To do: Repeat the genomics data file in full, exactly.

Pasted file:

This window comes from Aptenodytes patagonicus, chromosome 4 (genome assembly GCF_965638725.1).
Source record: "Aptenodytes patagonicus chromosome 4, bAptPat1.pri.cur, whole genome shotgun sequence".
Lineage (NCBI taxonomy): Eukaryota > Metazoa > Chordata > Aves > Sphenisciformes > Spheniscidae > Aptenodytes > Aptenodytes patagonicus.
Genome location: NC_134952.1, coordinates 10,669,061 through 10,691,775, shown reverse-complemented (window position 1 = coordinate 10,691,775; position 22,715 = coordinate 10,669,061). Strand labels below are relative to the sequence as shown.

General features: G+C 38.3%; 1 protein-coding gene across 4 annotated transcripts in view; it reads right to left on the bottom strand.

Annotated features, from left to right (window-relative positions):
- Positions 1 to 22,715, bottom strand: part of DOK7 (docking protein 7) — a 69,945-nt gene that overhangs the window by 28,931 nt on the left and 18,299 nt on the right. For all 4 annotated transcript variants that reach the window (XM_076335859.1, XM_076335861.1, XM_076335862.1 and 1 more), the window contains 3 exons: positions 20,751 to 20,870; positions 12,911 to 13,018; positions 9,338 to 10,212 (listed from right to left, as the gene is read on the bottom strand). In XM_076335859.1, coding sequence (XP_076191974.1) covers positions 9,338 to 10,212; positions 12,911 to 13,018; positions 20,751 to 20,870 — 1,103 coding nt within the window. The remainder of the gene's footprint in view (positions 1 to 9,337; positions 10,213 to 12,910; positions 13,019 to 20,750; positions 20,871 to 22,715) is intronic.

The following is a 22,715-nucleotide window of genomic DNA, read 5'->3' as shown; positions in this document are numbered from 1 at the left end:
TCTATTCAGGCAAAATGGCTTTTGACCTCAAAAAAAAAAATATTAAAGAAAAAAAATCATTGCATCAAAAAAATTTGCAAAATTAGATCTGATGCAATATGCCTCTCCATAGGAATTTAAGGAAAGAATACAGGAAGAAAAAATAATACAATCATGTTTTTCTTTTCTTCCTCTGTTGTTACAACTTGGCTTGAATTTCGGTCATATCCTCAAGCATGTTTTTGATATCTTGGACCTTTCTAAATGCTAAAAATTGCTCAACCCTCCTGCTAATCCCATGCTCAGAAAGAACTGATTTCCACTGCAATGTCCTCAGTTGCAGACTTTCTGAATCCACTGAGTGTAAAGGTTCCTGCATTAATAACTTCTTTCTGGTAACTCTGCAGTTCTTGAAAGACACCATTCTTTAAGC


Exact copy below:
This window comes from Aptenodytes patagonicus, chromosome 4 (genome assembly GCF_965638725.1).
Source record: "Aptenodytes patagonicus chromosome 4, bAptPat1.pri.cur, whole genome shotgun sequence".
Lineage (NCBI taxonomy): Eukaryota > Metazoa > Chordata > Aves > Sphenisciformes > Spheniscidae > Aptenodytes > Aptenodytes patagonicus.
Genome location: NC_134952.1, coordinates 10,669,061 through 10,691,775, shown reverse-complemented (window position 1 = coordinate 10,691,775; position 22,715 = coordinate 10,669,061). Strand labels below are relative to the sequence as shown.

General features: G+C 38.3%; 1 protein-coding gene across 4 annotated transcripts in view; it reads right to left on the bottom strand.

Annotated features, from left to right (window-relative positions):
- Positions 1 to 22,715, bottom strand: part of DOK7 (docking protein 7) — a 69,945-nt gene that overhangs the window by 28,931 nt on the left and 18,299 nt on the right. For all 4 annotated transcript variants that reach the window (XM_076335859.1, XM_076335861.1, XM_076335862.1 and 1 more), the window contains 3 exons: positions 20,751 to 20,870; positions 12,911 to 13,018; positions 9,338 to 10,212 (listed from right to left, as the gene is read on the bottom strand). In XM_076335859.1, coding sequence (XP_076191974.1) covers positions 9,338 to 10,212; positions 12,911 to 13,018; positions 20,751 to 20,870 — 1,103 coding nt within the window. The remainder of the gene's footprint in view (positions 1 to 9,337; positions 10,213 to 12,910; positions 13,019 to 20,750; positions 20,871 to 22,715) is intronic.

The following is a 22,715-nucleotide window of genomic DNA, read 5'->3' as shown; positions in this document are numbered from 1 at the left end:
TCTATTCAGGCAAAATGGCTTTTGACCTCAAAAAAAAAAATATTAAAGAAAAAAAATCATTGCATCAAAAAAATTTGCAAAATTAGATCTGATGCAATATGCCTCTCCATAGGAATTTAAGGAAAGAATACAGGAAGAAAAAATAATACAATCATGTTTTTCTTTTCTTCCTCTGTTGTTACAACTTGGCTTGAATTTCGGTCATATCCTCAAGCATGTTTTTGATATCTTGGACCTTTCTAAATGCTAAAAATTGCTCAACCCTCCTGCTAATCCCATGCTCAGAAAGAACTGATTTCCACTGCAATGTCCTCAGTTGCAGACTTTCTGAATCCACTGAGTGTAAAGGTTCCTGCATTAATAACTTCTTTCTGGTAACTCTGCAGTTCTTGAAAGACACCATTCTTTAAGC